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44th Street Notes

The Uses of Technology

Jun 1999

The Association has recently undertaken a number of initiatives to meet the challenges, and realize the potential, of the continuing revolution in information technology. I want to tell you about the most significant of those initiatives and how they will assist us in improving the number and quality of the Association・s services to our members and to the public.

Let me start with the least visible and least glamorous, but in many ways perhaps the most valuable, of the steps we are taking. The Association currently has four separate information systems--they are not connected--and the membership information is incomplete and sometimes outdated. We have committed significant resources to installation of an integrated membership database, utilizing a leading software application for associations called iMIS. We are also installing new financial record-keeping and accounting software, which will enable the Treasurer・s Office to prepare budgets more expeditiously and keep track of expenses more effectively.

New Membership Service Department

A new membership service department, using the iMIS software, will be able to track member and non-member participation in Association programs. It will be easier for members to pay their dues, for non-members to join the Association, and for both members and non-members to register for committee and CLE programs and to purchase instructional materials. All of this can be accomplished online. More comprehensive information about member interests, areas of practice and program attendance will enable the CitiBar Center for Continuing Legal Education to target its marketing of CLE offerings and will permit similarly targeted advertising of committee-sponsored programs. Members will be able to keep track of courses taken and CLE credits earned.

In 1996 the Association established a web site,, which contains comprehensive information about Association activities and other subjects of interest to our members, including news updates, calendars of events, employment listings, the full text of significant committee reports and a complete catalogue of CLE course offerings. The long term goals of the web site include establishing a complete, searchable database of committee reports, making the library accessible online, and permitting members to update their membership information. The web site has recently been redesigned to facilitate navigation, and usage has doubled since the site was created.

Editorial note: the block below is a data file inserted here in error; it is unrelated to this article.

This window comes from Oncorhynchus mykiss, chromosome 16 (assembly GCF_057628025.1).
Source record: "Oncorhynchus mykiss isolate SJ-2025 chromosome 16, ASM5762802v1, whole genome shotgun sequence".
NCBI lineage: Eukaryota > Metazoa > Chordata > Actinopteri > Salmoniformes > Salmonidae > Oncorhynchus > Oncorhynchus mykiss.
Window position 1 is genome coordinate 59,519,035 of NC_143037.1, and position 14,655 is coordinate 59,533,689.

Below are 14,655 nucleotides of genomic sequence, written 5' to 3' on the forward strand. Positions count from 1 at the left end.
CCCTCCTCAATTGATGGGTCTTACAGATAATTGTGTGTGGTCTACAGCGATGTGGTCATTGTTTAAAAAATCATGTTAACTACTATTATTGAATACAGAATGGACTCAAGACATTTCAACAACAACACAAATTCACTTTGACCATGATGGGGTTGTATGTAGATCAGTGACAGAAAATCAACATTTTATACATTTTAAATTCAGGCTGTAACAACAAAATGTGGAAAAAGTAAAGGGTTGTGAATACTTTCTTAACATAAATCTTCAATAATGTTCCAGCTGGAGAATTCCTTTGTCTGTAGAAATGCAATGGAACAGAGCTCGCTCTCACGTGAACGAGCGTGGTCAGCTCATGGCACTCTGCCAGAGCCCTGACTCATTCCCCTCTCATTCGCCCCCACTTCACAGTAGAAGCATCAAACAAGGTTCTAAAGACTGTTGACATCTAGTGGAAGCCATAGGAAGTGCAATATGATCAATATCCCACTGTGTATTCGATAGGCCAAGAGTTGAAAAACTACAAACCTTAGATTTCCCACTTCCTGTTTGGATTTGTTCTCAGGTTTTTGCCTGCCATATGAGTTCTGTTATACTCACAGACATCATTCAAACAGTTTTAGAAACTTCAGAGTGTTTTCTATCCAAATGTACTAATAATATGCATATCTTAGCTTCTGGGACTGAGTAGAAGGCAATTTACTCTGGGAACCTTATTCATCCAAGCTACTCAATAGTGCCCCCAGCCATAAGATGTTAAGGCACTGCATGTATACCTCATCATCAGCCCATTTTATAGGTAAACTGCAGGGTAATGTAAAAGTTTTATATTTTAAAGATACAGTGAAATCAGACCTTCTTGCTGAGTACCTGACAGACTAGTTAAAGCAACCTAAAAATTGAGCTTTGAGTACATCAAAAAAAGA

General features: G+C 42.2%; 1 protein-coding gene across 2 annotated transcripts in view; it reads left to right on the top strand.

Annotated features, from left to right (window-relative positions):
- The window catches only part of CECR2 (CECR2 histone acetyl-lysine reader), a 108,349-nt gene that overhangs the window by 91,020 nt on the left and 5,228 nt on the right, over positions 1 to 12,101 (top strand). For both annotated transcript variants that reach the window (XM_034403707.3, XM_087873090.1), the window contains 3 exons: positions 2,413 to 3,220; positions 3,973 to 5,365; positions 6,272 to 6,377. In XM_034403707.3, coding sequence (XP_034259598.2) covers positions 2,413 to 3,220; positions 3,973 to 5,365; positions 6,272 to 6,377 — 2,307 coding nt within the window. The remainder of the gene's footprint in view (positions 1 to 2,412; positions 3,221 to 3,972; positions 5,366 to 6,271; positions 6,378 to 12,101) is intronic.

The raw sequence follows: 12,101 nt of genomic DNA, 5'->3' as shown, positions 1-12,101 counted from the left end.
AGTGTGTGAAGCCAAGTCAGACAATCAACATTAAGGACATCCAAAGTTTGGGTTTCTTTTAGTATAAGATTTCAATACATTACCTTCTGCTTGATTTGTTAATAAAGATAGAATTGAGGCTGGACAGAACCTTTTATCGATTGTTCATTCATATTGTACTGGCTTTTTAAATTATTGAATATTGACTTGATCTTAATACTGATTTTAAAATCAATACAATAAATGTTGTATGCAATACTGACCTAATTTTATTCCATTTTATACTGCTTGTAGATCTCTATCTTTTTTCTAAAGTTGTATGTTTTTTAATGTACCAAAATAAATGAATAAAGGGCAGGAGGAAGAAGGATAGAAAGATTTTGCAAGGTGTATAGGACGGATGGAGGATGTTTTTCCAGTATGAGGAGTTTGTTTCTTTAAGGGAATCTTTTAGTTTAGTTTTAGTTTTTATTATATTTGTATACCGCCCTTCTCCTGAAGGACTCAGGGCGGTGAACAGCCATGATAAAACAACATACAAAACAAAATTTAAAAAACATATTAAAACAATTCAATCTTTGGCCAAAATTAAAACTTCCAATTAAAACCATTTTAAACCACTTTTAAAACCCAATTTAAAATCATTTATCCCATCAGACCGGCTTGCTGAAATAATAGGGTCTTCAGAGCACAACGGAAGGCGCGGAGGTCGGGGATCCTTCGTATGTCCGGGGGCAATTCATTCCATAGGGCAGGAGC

The Association・s initial venture into the brave new world of information technology was the establishment in April 1994 of the Technology Center, where members could familiarize themselves with the latest advances in computer hardware and software. Five years later, we are installing six PCs in the main library reading room; they will be networked with another group of twelve PCs in the Technology Center. The PCs will provide access to the Internet, a substantial number of CD-ROMs and the latest versions of popular word-processing and practice management software. The Library Committee is in the midst of a comprehensive review of the library・s operations and usage. Even before the completion of that review, the library will soon implement Internet access to its online catalogue.

Facilitating Services to the Poor

Advances in information technology are also being used within the Association and elsewhere to facilitate and expedite the provision of legal services to the poor. With support from the Open Society Institute Program on Law and Society, Michael Hertz, a Latham & Watkins partner on leave from his firm, has created ProBono.Net, a web site designed to create an online community of pro bono programs and volunteers in a number of practice areas. Each area is hosted by a legal services organization and a law firm and includes a list of new cases needing volunteers, daily news, a calendar of training sessions, a message board and an online library of training materials and legal work product, such as briefs. Two practice area web sites (asylum and family justice) have already been established, and two others (disability and community development) are currently planned. The Pro Bono Opportunities guide published by the Association is linked to ProBono.Net. A number of Association committees and the City Bar Fund・s Board have hosted presentations to broaden awareness of ProBono.Net.

Internet-Based Referral System

The City Bar Fund, in collaboration with several legal services organizations, is developing LAWHELP, an Internet-based referral system that can be used by both legal and social services providers to expedite referrals of low-income people needing legal assistance. A legal services organization will be able to access the database to refer clients who live outside its catchment area or who seek services of a type that it does not provide. Social services organizations, courts, and administrative agencies will similarly have access to an accurate and comprehensive resource to make appropriate referrals, a resource that is particularly useful in a city with as many legal services providers as New York City has.

We do not embrace technology for its own sake, but rather as a powerful tool that can be--and is being--put to effective use by the Association to provide new services and improve existing services to our members and others.

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